By Matthias Bjørnlund
From 1915, the Danish relief worker and teacher Karen Jeppe witnessed and experienced the Armenian Genocide first-hand in the Ottoman town of Urfa: the death marches, the massacres, the massive, systematic violence (sexual and otherwise), and the crushing of the desperate resistance in the Armenian quarter, experiences that drove her to attempt suicide in 1916. For her and many others like her, part of the process of trying to make sense of something so thoroughly unbelievable, unfair, almost surreal at times, and of trying to explain what was going on to the outside world was finding a proper terminology for the events. That is, finding one or a few words that could somehow encapsulate at least some vital aspects of a process of extermination that defied the imagination and was, according to many contemporary observers, unlike anything the world had ever seen.
Karen Jeppe and very many other eyewitnesses would then use parts of the vocabulary identified by, e.g., Alan Whitehorn in Describing the Indescribable: 1915, i.e., interchangeable terms like “race extermination,” “holocaust,” “crimes against humanity and civilization,” “annihilation,” and ”massacre.”[i] Because we mainly understand and explain the world through written and spoken language, or rather: we try to, and we often fail. Jeppe’s ‘favorite’ expression for the Armenian genocide happened to be her very own: “The Big Death” — “Den Store Død” in Danish. Like other contemporary expressions, such as the Armenian Medz Yeghern/Great Catastrophe, it is in some ways an aptly poignant term, as it conjures a simple, powerful image of massive suffering and total destruction. In other ways, however, it is not a very precise term, as it leaves out the criminal and intentional aspect of the annihilation project, since death on a big scale can be caused by a variety of factors, ranging from intentional slaughter to earthquakes.
It is well known that finding just that — a proper and precise legal-historical term denoting the intentional physical and cultural destruction of groups such as the Ottoman Armenians and the European Jews — was what drove Polish-Jewish lawyer Raphael Lemkin to coin the phrase “genocide” during World War II, and lobby for international laws defining, condemning and punishing this ultimate crime against humanity. It was, however, not the first time similar semantic considerations had been aired regarding the destruction of the Ottoman Armenians. The modern legal-historical term “genocide,” which can simply be translated as “the murder of a people/race/tribe” or “the physical and cultural destruction of a nation,” is called “folkemord/folkedrab,” “folkmord,” “folkemord/folkemorde,” and “Völkermord/Genozid” in Danish, Swedish, Norwegian and German, respectively. And before, during, and shortly after the Armenian genocide, we find examples of those terms being used by contemporary Scandinavian and German or German-speaking observers — politicians, diplomats, intellectuals, etc. — to denote systematic anti-Armenian and generally destructive policies during the reigns of both the authoritarian Ottoman Sultan Abdülhamid II and the dictatorial Young Turk leaders of the Committee of Union and Progress (CUP).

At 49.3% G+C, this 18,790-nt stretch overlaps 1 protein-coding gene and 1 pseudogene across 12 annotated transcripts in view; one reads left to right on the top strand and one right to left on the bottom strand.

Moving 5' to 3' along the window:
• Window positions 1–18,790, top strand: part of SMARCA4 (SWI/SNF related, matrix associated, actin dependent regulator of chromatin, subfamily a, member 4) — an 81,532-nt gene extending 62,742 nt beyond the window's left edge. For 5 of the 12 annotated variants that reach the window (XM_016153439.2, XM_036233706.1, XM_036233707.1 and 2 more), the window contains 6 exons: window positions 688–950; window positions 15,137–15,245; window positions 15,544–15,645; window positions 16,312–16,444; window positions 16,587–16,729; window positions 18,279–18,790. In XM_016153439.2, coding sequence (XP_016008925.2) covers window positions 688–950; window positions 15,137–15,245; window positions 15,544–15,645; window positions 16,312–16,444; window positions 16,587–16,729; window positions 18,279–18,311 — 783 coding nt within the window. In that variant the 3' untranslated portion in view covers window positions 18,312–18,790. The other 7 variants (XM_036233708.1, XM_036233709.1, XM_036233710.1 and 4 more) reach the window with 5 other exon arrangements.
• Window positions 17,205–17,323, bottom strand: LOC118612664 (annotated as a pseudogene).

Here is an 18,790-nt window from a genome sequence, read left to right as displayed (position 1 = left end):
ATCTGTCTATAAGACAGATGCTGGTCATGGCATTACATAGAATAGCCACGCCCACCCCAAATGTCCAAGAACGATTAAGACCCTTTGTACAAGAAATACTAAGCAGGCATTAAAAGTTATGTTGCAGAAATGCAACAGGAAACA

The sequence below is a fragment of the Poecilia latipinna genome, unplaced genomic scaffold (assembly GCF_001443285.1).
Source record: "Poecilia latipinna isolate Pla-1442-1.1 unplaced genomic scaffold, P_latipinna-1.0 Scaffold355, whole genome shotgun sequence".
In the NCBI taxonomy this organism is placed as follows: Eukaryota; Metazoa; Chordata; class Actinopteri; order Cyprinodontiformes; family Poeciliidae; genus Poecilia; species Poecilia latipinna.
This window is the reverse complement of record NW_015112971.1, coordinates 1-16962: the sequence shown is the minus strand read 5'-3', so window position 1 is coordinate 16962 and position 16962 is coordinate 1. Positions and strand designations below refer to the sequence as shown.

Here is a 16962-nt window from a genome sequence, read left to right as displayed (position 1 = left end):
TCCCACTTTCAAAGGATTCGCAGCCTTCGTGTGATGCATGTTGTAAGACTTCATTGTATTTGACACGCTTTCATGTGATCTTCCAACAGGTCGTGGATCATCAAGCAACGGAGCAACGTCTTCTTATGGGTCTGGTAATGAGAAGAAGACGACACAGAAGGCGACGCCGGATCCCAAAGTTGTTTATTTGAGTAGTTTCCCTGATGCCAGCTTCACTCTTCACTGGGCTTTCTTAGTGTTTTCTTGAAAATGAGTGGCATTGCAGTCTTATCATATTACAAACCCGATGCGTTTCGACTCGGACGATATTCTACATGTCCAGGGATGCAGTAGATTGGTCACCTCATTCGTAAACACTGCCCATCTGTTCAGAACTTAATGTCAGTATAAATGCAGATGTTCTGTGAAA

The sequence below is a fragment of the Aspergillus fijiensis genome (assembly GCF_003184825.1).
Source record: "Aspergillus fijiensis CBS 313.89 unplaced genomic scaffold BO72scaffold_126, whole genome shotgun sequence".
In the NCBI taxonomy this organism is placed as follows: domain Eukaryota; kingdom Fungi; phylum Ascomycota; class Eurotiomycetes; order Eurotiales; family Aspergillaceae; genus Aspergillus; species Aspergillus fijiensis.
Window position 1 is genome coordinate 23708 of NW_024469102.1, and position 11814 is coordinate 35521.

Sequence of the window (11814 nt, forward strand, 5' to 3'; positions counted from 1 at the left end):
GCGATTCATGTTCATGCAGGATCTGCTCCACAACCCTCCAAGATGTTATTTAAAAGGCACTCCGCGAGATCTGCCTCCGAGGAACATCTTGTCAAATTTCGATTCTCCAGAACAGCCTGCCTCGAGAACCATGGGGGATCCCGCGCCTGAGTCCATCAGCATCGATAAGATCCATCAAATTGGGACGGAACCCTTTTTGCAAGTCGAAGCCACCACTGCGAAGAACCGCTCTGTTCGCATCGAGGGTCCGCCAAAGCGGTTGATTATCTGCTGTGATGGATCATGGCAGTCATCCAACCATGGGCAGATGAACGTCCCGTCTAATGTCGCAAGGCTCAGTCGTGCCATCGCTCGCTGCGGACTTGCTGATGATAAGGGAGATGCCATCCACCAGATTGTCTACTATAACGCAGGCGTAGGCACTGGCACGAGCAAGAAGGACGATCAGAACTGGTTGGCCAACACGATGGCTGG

The first (variations of) such instances that have been recorded and found pertain to the Abdülhamid massacres of some 200.000-300.000 Armenians during the years 1894-1896, and, more generally, to the climate of persecution and repression created by the Sultan’s regime in the Ottoman Empire and among exiled dissidents. In 1899, Mustafa Resik, one of many leading Young Turks in European exile, denounced the Ottoman Sultan as a despot who tarnished the empire through his “volkmörderischen Regierung,” a German term we would translate as “genocidal government” today. According to Resik, the genocidal behavior of the Ottoman regime included the recent Armenian massacres.[ii] And in 1906, the then well-known Swedish-Danish adventurer, editor, and writer Maria Anholm used the term ”folkmord” directly and explicitly to describe the Abdülhamid massacres and the ongoing oppression of the Ottoman Armenians, which she believed had the complete destruction of the group as a goal. She had interviewed Armenian massacre survivors herself in the Russian part of the Caucasus in 1901-1902, and returned to Sweden with stories of ”the saga of the Armenians, written in blood and tears.”[iii]
With the beginning of the Armenian Genocide in 1915, the question arose once more of how to name such massive human destruction. This should come as no surprise, given the fact that the Armenian Genocide was widely recognized by well-informed contemporary observers as an unprecedented, thoroughly intentional and extremely violent attempt at completely eradicating the Ottoman Armenians — also when compared to, say, the Abdülhamid massacres of the 1890s, the persecution of all or most other groups during the First World War, etc. And once more, variations of the term folkemord/Völkermord were used, besides from the widespread use of closely related expressions such as “the murder of a people,” “a people is being murdered,” etc.